GRAEME BRUCE/BRANDON SUN
Reinhold Kramer, chairman of Brandon University’s faculty of English and creative writing, holds his favourite Alice Munro short story collection, “Lives of Girls and Women.” Munro won the Nobel literary prize in literature on Thursday, making her the first Canadian author to win the prize.
Canada is front and centre on the literary stage after Alice Munro became the first in the country to win the Nobel Prize for literature on Thursday.
Author Alice Munro became the first Canadian to win the Nobel Prize for literature on Thursday.
The 82-year-old revered wordsmith was named as the 110th Nobel laureate in literature and only the 13th woman to receive the distinction, announced in Stockholm.
"I’m particularly glad that winning this award will please so many Canadians," Munro said in a release issued by Penguin Random House Canada. "I’m happy, too, that this will bring more attention to Canadian writing."
Well known for her short story collections including "Who Do You Think You Are?" and "Lives of Girls and Women," Munro’s name is included in many anthologies, making her works a staple in many Canadian literature classrooms.
"She’s written great brilliant stories, complex stories about the way human beings treat each other and what we do and our motives," said Reinhold Kramer, chairman of the English and creative writing faculty at Brandon University.
"She’s not a flashy writer and she hasn’t written novels, and when people read they usually pick novels, but she still has managed to give us so many wonderful stories," Kramer said.
Her large collection is held in the highest regard within the literary world despite her never publishing a full novel, making it difficult to become a household name on the bookshelf of the average reader. However, in the wake of yesterday’s news, sales of her work shot up drastically according to news reports.
Considered one of the world’s greatest living writers of short stories, Munro last published the 2012 collection "Dear Life," which won the Ontario-born writer her third Trillium Book Award.
"I don’t know if there are that many writers who are truly great, and Alice Munro and Margaret Atwood I think fit into that category and so I think it’s happened at the right time," Kramer said.
"We are getting the recognition we deserve, but there are some really great writers around the world ... and one of our best has been chosen. It’ll get a lot of people who haven’t read her work to read it and people will realize how good she is."
Munro has also previously won the Man Booker International Prize for her entire body of work, as well as two Scotiabank Giller Prizes, three Governor General’s Literary Awards, the Commonwealth Writers’ Prize, the inaugural Marian Engel Award and the American National Book Critics Circle Award.
While her stories are largely considered to be accessible on the surface, many say there’s a complex web of themes waiting to be unpacked by the reader in many of her stories.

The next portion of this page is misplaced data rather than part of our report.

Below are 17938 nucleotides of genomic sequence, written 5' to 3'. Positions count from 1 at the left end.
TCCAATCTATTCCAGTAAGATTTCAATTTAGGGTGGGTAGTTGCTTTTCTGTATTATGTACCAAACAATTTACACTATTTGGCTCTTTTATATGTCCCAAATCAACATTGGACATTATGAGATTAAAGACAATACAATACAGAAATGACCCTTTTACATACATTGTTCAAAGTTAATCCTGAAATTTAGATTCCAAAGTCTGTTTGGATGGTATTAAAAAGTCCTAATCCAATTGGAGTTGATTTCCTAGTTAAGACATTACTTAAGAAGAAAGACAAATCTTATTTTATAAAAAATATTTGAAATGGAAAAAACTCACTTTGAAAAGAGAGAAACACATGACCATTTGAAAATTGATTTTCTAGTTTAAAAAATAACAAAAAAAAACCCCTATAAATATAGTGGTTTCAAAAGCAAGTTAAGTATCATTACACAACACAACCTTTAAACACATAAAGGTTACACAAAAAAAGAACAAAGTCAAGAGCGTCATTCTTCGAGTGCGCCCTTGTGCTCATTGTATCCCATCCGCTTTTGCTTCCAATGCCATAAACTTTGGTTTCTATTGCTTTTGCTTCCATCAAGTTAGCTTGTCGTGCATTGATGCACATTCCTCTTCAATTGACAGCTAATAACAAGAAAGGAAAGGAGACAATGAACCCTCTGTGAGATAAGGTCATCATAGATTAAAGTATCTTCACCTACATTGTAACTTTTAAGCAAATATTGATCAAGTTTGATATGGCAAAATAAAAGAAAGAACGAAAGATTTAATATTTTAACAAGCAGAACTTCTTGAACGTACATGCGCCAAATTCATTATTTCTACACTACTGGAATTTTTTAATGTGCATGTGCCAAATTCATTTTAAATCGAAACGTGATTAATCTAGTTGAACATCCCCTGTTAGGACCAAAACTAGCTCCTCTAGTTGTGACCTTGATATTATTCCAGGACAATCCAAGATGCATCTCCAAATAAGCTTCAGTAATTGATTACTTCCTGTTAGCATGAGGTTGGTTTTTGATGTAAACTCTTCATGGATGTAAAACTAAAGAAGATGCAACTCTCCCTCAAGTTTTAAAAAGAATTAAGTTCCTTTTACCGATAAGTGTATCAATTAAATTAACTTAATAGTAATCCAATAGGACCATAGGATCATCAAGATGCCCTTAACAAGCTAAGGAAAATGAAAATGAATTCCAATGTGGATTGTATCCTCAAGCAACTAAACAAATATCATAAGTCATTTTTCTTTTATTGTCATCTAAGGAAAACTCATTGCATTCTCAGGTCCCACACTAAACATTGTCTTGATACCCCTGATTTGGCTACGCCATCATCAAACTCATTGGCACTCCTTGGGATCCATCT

"It’s sometimes kind of difficult to understand the way human motives are. They’re not always on the surface, but they’re knotted up with different reasons we do things, so that stuff is difficult to untangle sometimes," Kramer said.
Dale Lakevold, an English literature professor at BU, said the decorated writer often deals with a character’s awareness of their identity and the world around them, often done through the eye of children, exemplified in her 1971 release, "Lives of Girls and Women," a collection of short stories that documents a recurring character in different stages of life.
"We go through life without really understanding what the significance of certain events are until much later in life," Lakevold said.
At the time, prize judge chairwoman Jane Smiley noted that: "The surface of Alice Munro’s works, its simplicity and quiet appearance, is a deceptive thing, that beneath that surface is a store of insight, a body of observation and a world of wisdom that is close to addictive."
Born in 1931, in the southwestern Ontario farming community of Wingham, Munro later moved to Victoria with her first husband, with whom she had three children.
The couple eventually divorced and Munro moved back to Ontario. She married again, to Gerald Fremlin, who died earlier this year.
Munro is beloved by readers around the world for her striking portraits of women living in small-town Ontario.
Three years ago, in an interview at Toronto’s International Festival of Authors, Munro revealed she’d been through a battle with cancer but did not provide specifics.
This past June, she told the National Post she was "probably not going to write anymore."
Yesterday morning, after the Nobel Prize announcement, she was succinct: "It’s just great. At this moment I can’t believe it. It’s really very wonderful."
» email@example.com, with files from The Canadian Press
Republished from the Brandon Sun print edition October 11, 2013